Tuesday, August 02, 2005

Signs of Hope

In case you missed this declaration, it's worth reading. It's one more sign of hope for progressive people of faith. These days we need all the signs we can find.

Monday, August 01, 2005

Resident Aliens Revisited

OK. I’ve had a few days to digest Resident Aliens, and here’s one more small response -- although a rather lengthy post -- to add to the volumes this little book has already inspired.

How can we form communities of discipleship in the midst of what is undoubtedly a culture of disbelief? Now I mean that question to be provocative, but I don’t mean simply to suggest that the unchurched don’t believe in God. Indeed, since their numbers are huge and they are diverse in background and perspective, I don’t know what it is that they believe or disbelieve beyond the self-evident fact that few of them believe that getting up on Sunday morning to worship is worth their time and effort.

Moreover, naming our context as a culture of disbelief condemns the church far more than it does the culture. Hauerwas and Willimon are spot on when they suggest that the church itself has made disbelief an easy perspective to take because “we Christians have given atheists less and less in which to disbelieve! A flaccid church has robbed” disbelief of its edge, of its sense of avante guard and its sense of adventure.[1]

The church itself too often works – or, better, fails to work – by way of a functional atheism. This is true internally and externally. In other words, it is true of the church as it performs the necessary acts of maintaining an institution – setting budgets, recruiting and hiring staff, making decisions about its common life; and it is true of the church as it witnesses in the world through acts of mercy and of justice, as it engages the community in service and through political processes.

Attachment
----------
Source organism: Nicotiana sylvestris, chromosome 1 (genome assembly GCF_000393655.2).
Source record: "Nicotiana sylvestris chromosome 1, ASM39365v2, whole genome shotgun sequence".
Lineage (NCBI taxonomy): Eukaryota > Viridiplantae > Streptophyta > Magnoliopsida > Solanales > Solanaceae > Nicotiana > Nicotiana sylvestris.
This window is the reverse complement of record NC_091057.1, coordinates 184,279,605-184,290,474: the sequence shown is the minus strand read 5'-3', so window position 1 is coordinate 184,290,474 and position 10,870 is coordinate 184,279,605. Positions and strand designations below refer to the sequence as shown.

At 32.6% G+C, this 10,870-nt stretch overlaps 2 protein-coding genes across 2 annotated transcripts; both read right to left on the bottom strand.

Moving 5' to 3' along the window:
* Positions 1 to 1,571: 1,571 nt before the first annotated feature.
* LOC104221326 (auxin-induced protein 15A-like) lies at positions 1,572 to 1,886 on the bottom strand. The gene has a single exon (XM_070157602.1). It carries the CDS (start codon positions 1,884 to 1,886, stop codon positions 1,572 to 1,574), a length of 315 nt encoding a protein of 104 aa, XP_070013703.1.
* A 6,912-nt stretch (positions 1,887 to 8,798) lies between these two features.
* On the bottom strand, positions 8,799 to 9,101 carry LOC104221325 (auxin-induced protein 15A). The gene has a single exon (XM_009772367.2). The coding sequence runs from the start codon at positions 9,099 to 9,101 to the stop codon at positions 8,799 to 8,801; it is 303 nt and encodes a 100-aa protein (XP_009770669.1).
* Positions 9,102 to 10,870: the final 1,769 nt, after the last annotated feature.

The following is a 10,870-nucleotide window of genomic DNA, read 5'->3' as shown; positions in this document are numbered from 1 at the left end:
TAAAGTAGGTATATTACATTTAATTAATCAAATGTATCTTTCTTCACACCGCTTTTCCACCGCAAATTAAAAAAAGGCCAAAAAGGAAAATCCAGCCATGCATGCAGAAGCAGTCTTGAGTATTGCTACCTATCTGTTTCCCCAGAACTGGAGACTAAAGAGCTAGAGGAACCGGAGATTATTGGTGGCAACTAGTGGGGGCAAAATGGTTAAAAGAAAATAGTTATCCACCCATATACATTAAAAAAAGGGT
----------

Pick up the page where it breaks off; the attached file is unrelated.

As Hauerwas and Willimon put it, “The church is the dull exponent of conventional secular political ideas with a vaguely religious tint.”[2]

This is true, they argued, whether we are speaking of liberal social witness or conservative social witness or of the church’s internal functions. In other words, the religious right is indistinguishable from the Republican Party while the religious left is the Democratic Party at prayer. Both sides too often seek to exercise power rather than take up a ministry of reconciliation. Churches left and right look indistinguishable from the Kiwanis Club when they make internal decisions. I’ve seen a lot of church budgets set over the years, in liberal and conservative congregations, and precious few of them developed through a deeply spiritual process of discernment.

If the church is a house of memory, if Brueggemann is correct, if we are drawn together by practices of memory, perhaps we are suffering from spiritual Altzheimer’s disease. We have forgotten that what draws us together, what makes faith a remarkable adventure, what makes our journey together a powerful and transformative witness, is that God has acted decisively in the world in the person of Jesus of Nazareth, and that in and through Jesus Christ, God calls followers of Jesus together to be the church.